Internet Child Pornography Argumentative Essay

Internet Child Pornography
A discussion of child pornography on the Internet, opposing and supporting viewpoints.
# 6330 | 2,970 words | 12 sources | MLA | 2002 | US

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An exploration of child pornography and the Internet. This paper is written from a point of view that supports the April 2002 ruling of the United States Supreme Court. Definitional issues, police entrapment, civil rights and consensual acts of people depicting minors are discussed. Although this paper does not contain any extremely vulgar or obscene material it has the potential of being offensive because of the touchy subject matter.

From the Paper:

"Other ideas with the rejection of the child pornography definition is the concept of consensual acts and the idea of digital imaging enhancement to make picture appear as if they are depicting minors. Digitally enhanced child pornography will be addressed later in this paper, but I would like to address my opinions on consensual acts. When most people imagine child pornography they envision a child being raped. I agree with the child pornography stereotype; when I began this research I also envisioned child pornography as a world filled with brutal heinous rapes. Not all cases of child pornography portrayed on the Internet involve child rape scenes. The pornography at hand "might have been a picture of a seventeen year old in an unrevealing gym suit" but due to social reactions to the word child pornography is visualized as "an infant being sodomized by a brawny adult" (Chatelle 1996). Child pornography can encompass such things as teens engaging in consensual sexual acts, statutory rape as well as children wearing beach or gym clothes. In a case such as that no one is harmed in the production of the material except the norm views and expectations placed on society? In 1996 Congress "passed the Child Pornography Prevention Act" which is aimed at the goal of preventing "the production and distribution of computer generated sexual images of children" (Hatcher et al 1999: 418). Originally this legislation was passed to ensure that even "the production, distribution, and reception of images" that were altered to resemble images of minors engaging is sexual encounters were criminalized (Hatcher et al 1999: 418). However on April 16th 2002, the Supreme Court "struck down provisions of a federal law that made it a crime to create or distribute virtual child pornography that used computer images or young adults rather than actual children" (Greenhouse 2002)?.because of media depiction and definitions of child pornography the virtual dilemma will continue as a moral crusade."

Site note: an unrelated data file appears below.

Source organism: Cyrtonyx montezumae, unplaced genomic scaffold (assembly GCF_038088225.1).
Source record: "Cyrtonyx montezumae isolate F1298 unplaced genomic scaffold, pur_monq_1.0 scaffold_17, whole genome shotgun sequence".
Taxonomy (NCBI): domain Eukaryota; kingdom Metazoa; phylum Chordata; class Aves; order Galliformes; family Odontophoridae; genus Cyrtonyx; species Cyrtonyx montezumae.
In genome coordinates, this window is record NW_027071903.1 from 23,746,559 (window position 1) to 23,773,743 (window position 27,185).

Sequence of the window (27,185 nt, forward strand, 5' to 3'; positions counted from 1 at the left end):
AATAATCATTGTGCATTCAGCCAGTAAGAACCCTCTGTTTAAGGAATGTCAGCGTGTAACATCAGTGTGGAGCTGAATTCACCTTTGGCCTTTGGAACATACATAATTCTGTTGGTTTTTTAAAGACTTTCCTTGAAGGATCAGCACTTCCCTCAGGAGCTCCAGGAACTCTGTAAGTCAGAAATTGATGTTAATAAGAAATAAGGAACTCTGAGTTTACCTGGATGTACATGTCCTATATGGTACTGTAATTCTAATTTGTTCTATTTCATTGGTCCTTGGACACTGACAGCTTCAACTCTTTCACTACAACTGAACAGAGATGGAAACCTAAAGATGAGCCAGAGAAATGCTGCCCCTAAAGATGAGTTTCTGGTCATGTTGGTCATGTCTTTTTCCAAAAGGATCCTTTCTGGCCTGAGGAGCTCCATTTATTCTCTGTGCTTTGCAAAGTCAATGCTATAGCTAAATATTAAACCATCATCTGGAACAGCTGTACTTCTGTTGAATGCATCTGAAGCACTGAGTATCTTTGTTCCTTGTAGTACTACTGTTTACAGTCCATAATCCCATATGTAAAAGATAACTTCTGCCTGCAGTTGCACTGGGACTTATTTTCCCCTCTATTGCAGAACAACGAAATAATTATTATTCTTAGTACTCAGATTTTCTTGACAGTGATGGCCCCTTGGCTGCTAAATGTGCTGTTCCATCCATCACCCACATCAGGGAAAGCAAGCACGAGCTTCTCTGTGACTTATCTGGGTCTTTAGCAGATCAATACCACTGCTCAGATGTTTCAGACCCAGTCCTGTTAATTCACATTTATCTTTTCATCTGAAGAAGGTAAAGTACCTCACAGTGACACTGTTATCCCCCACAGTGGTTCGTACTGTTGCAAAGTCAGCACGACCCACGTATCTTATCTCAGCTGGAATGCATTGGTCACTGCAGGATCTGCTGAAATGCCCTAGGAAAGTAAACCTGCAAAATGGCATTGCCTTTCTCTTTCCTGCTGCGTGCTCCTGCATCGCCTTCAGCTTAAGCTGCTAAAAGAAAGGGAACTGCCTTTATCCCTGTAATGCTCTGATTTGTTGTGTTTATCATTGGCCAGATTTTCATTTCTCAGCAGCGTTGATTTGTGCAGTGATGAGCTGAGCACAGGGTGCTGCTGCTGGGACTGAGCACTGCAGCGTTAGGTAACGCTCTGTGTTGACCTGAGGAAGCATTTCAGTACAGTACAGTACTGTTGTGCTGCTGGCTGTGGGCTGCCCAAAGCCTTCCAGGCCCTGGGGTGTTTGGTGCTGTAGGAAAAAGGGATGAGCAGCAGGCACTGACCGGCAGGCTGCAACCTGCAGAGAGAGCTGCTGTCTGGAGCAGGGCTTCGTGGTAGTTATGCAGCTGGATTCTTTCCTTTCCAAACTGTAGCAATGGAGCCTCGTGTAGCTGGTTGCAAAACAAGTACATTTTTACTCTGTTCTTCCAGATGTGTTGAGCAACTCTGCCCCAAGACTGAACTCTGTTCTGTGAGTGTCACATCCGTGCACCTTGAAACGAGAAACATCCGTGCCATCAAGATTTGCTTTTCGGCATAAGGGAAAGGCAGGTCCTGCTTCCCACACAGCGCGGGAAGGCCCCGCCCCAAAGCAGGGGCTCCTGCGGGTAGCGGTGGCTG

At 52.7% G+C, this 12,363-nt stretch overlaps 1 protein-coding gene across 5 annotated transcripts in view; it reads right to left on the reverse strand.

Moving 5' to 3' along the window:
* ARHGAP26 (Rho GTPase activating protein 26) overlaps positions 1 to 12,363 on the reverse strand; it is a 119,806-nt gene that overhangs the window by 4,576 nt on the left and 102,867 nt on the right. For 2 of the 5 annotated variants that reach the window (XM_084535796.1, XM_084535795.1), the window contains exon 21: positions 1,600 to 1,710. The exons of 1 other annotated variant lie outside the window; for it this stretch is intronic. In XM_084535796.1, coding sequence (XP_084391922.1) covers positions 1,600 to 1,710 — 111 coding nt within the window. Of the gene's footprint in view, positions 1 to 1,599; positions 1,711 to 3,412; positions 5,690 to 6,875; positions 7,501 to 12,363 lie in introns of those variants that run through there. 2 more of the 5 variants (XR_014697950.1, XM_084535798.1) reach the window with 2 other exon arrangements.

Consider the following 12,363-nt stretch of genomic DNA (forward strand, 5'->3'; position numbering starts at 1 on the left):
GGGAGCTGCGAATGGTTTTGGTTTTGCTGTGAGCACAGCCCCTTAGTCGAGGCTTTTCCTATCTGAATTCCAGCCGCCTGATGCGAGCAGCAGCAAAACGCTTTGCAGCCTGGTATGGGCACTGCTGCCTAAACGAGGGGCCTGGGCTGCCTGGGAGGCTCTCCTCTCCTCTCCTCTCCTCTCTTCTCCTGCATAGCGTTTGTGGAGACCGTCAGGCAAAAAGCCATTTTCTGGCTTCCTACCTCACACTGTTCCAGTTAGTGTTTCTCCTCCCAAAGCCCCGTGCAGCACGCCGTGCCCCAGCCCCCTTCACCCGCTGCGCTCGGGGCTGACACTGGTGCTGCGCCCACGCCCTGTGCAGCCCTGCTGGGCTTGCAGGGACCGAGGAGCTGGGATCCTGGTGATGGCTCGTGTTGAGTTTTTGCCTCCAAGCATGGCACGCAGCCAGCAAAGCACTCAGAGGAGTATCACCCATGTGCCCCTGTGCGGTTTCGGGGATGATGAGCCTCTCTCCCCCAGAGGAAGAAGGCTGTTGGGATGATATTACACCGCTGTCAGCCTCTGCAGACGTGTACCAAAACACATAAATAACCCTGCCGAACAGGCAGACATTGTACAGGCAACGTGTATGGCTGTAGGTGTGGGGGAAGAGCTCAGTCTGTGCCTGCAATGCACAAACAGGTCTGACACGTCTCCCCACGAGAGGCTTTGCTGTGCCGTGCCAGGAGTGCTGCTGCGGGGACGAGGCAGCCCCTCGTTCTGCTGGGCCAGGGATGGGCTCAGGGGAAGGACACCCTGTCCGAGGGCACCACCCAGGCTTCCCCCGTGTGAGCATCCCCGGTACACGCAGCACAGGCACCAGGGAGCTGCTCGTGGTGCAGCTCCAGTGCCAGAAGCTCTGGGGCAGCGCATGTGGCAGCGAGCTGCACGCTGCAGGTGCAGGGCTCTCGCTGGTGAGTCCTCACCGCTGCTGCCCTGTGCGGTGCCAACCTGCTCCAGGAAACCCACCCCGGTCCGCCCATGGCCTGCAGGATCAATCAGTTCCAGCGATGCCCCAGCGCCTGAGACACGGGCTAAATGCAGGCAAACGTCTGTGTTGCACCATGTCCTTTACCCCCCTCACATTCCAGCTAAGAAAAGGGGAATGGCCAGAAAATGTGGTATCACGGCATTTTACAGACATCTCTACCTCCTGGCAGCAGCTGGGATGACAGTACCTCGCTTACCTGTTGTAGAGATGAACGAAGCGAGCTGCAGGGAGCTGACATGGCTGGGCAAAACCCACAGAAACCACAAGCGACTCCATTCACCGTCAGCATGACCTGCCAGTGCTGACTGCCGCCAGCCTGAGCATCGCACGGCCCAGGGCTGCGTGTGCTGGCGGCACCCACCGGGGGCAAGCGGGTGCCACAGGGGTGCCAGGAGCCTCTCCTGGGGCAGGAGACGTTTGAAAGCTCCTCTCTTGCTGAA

Cite this Argumentative Essay:

APA Format

Internet Child Pornography (2003, February 09) Retrieved May 16, 2021, from

MLA Format

"Internet Child Pornography" 09 February 2003. Web. 16 May. 2021. <>